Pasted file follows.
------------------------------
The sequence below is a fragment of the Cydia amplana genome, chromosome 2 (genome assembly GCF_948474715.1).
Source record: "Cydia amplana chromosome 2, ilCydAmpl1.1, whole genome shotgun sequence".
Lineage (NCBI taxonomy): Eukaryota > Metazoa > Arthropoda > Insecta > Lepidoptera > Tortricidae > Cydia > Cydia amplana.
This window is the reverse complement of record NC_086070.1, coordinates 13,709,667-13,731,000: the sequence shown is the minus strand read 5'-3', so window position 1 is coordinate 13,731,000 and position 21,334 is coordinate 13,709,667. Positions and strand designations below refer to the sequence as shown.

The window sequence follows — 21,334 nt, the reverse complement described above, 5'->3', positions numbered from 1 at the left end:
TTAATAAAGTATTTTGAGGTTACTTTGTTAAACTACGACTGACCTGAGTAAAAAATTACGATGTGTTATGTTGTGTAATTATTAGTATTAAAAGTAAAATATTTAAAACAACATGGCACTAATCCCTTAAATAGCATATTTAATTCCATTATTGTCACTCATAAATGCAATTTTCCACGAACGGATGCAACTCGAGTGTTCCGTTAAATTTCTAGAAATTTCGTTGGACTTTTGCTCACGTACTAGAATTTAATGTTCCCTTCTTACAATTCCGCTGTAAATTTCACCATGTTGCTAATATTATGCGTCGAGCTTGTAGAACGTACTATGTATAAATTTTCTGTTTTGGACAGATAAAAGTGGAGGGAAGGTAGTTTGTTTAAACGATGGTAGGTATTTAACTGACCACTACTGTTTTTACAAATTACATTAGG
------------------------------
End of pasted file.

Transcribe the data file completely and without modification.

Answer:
The sequence below is a fragment of the Cydia amplana genome, chromosome 2 (genome assembly GCF_948474715.1).
Source record: "Cydia amplana chromosome 2, ilCydAmpl1.1, whole genome shotgun sequence".
Lineage (NCBI taxonomy): Eukaryota > Metazoa > Arthropoda > Insecta > Lepidoptera > Tortricidae > Cydia > Cydia amplana.
This window is the reverse complement of record NC_086070.1, coordinates 13,709,667-13,731,000: the sequence shown is the minus strand read 5'-3', so window position 1 is coordinate 13,731,000 and position 21,334 is coordinate 13,709,667. Positions and strand designations below refer to the sequence as shown.

The window sequence follows — 21,334 nt, the reverse complement described above, 5'->3', positions numbered from 1 at the left end:
TTAATAAAGTATTTTGAGGTTACTTTGTTAAACTACGACTGACCTGAGTAAAAAATTACGATGTGTTATGTTGTGTAATTATTAGTATTAAAAGTAAAATATTTAAAACAACATGGCACTAATCCCTTAAATAGCATATTTAATTCCATTATTGTCACTCATAAATGCAATTTTCCACGAACGGATGCAACTCGAGTGTTCCGTTAAATTTCTAGAAATTTCGTTGGACTTTTGCTCACGTACTAGAATTTAATGTTCCCTTCTTACAATTCCGCTGTAAATTTCACCATGTTGCTAATATTATGCGTCGAGCTTGTAGAACGTACTATGTATAAATTTTCTGTTTTGGACAGATAAAAGTGGAGGGAAGGTAGTTTGTTTAAACGATGGTAGGTATTTAACTGACCACTACTGTTTTTACAAATTACATTAGG